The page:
Beloved NYU professor Steve Cohen passes away at 48

Steve Cohen, NYU’s talented dramatic writing professor, passed away suddenly on Sept. 29. Students taking Cohen’s writing class were informed about his passing on Sept. 30 through an email from Tisch School of the Arts dean Mary Schmidt Campbell. He was 48 and had a sudden cardiac arrest.

Most well known for writing the movie, “The Bachelor,” Cohen was an adjunct faculty member in the Rita and Burton Goldberg Department of Dramatic Writing. Before becoming an adjunct faculty member, Cohen earned his Bachelor of Arts and Master of Fine Arts in film from Columbia University and worked as a studio executive at Savoy Pictures. After producing writing credits for an episode of “Numb3rs,” Cohen served as an executive producer for an HBO movie titled “Lonehero.”

According to Tisch senior Monica Skoko, Cohen’s passing was a sudden shock to many in the NYU community.

“Steve never seemed unhealthy and was relatively young with a beautiful young son [whom] he always talked about, and a wife who also taught in the department and is just as loved,” said Skoko.

Skoko added that Cohen was proud of projects he worked on, writers he encouraged and the students he taught.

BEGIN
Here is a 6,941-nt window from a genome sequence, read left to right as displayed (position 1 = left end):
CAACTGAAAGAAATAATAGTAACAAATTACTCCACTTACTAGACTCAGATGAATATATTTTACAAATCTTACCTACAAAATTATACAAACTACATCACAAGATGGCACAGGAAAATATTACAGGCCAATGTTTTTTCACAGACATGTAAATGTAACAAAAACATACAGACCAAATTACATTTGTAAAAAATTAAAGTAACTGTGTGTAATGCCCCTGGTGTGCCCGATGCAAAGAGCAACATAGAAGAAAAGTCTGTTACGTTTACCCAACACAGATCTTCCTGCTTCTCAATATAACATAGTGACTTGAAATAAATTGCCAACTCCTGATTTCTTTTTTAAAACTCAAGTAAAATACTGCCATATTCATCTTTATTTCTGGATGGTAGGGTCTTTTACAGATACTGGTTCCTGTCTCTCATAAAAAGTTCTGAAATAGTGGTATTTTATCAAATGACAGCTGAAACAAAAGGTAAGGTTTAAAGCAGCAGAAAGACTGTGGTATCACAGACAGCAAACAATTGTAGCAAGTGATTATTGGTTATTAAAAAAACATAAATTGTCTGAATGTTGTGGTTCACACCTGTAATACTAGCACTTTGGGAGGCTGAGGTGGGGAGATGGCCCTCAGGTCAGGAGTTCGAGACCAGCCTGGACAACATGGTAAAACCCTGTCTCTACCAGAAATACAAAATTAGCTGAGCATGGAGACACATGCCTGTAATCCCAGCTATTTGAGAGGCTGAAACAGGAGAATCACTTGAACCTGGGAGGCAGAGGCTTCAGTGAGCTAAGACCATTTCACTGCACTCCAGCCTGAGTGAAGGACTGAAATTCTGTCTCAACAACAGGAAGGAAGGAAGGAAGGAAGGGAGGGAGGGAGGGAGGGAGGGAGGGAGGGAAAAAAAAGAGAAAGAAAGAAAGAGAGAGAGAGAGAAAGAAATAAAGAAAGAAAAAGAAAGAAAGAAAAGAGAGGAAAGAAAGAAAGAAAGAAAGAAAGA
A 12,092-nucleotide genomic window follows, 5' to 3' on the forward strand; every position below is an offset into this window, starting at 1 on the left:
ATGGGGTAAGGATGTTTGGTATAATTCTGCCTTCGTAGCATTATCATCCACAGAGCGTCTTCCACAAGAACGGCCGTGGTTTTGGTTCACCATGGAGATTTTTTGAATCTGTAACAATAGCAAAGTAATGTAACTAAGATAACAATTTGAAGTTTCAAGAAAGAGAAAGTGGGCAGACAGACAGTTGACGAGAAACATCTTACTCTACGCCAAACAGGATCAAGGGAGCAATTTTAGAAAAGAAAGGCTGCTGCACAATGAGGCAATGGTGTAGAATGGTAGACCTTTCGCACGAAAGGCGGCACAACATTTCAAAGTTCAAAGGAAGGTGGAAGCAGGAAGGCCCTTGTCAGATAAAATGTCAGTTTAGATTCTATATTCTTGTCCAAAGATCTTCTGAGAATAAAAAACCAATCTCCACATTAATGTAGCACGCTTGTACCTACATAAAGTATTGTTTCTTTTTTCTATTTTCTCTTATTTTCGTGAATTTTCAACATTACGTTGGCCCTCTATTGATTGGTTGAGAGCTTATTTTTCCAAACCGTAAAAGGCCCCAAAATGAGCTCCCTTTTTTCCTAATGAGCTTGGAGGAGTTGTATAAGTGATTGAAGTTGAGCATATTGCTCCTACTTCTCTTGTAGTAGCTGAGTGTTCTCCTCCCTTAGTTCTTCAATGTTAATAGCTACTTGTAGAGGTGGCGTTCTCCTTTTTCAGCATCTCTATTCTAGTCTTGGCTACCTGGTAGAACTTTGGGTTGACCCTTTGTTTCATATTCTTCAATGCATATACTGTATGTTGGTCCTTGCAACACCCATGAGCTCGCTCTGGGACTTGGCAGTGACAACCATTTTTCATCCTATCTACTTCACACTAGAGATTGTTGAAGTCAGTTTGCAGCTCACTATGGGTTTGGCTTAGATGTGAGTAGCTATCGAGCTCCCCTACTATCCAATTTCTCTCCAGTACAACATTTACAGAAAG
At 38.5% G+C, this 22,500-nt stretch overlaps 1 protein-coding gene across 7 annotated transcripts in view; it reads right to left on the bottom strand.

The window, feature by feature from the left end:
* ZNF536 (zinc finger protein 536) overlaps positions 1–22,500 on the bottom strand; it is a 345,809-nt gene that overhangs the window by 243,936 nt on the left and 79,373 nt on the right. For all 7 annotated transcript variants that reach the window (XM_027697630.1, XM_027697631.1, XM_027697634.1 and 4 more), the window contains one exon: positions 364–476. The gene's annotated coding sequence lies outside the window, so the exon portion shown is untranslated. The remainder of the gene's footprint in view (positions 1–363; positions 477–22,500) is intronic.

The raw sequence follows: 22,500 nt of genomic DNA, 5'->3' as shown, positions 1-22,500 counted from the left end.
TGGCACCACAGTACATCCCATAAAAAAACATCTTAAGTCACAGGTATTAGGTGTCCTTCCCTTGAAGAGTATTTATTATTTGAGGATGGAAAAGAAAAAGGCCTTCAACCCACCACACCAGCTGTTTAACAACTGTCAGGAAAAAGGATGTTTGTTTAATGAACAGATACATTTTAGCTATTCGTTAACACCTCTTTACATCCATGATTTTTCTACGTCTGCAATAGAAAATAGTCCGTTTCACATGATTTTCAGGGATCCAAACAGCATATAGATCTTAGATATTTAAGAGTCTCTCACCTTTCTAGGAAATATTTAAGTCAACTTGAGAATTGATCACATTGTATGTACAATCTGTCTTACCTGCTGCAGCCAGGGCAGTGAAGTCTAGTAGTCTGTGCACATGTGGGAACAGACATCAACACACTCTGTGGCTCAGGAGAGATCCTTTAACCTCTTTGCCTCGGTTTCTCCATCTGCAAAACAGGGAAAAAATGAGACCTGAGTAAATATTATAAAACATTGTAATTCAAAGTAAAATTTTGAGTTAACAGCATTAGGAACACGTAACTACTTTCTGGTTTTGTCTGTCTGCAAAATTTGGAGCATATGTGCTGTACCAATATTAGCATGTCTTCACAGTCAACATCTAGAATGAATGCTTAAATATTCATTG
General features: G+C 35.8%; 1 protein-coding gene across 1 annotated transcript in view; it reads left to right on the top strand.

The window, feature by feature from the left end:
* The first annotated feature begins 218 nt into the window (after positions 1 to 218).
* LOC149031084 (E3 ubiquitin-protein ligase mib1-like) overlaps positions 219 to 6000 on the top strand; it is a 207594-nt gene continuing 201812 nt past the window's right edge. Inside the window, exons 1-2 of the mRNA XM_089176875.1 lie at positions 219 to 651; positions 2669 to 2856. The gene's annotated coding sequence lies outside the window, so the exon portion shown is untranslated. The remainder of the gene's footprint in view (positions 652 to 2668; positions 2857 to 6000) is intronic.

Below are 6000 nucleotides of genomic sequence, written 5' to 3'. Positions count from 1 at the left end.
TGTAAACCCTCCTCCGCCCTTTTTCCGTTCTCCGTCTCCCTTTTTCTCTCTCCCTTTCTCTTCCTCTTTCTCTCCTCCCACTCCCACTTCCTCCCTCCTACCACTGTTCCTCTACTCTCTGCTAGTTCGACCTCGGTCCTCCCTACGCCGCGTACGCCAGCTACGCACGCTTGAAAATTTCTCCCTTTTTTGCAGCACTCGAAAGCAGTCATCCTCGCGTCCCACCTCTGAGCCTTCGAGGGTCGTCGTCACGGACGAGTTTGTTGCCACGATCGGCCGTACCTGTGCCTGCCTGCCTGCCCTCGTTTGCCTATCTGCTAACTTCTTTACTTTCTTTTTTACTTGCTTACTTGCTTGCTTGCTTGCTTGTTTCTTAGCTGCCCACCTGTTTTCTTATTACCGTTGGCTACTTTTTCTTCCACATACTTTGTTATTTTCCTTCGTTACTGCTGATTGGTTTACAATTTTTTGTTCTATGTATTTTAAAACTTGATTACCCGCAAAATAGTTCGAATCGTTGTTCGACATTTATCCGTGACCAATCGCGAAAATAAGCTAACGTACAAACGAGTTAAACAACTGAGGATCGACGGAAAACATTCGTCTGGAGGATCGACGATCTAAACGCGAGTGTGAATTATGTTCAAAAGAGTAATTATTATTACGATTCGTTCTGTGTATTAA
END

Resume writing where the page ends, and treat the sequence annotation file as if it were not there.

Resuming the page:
Students who took Cohen’s dramatic writing class echoed the sentiment and described him as an encouraging and genuine professor.

“Steve Cohen was an absolutely wonderful professor,” Tisch junior Anna Mehle said. “You could tell that he really cared about each and every one of his students and their work. I continually left class feeling inspired by the feedback that he would give me.”

Cohen’s colleague and chair of Dramatic Writing, Richard Wesley, agreed, and could describe Cohen’s greatest attribute: the deep affection he felt for each and every one of his students.

“He brought a strong professional background into the department,” Wesley said. “But what made him a truly valuable member of our faculty was his caring manner and willingness to reach out to our students [and] to be there for them.”

According to students, Cohen spent hours of his free time working with his undergraduates to hone their project.

“He [Cohen] opted to workshop my screenplay with me on his own time and just not get paid for it. No other professor would ever offer that — reading a full 120-pages per week and providing written feedback is a lot of work. But he was willing to do it for me because he believed in me as a writer and he was that passionate about his students,” Tisch senior Nathanie Yaskey said.

Cohen indubitably left an impact on the NYU community and will be always remembered by his students and colleagues.

“His legacy in our department is everlasting,” Yaskey said. “He was a one of a kind professor and an even more unique human being.”

The service was held Sunday at the Rosenthal Pavilion of Kimmel Center for University Life from 5 p.m. to 7:30 p.m.

A version of this article appeared in the Thursday, Oct. 4 print edition. Neela Qadir is a contributing writer. Email her at [email protected]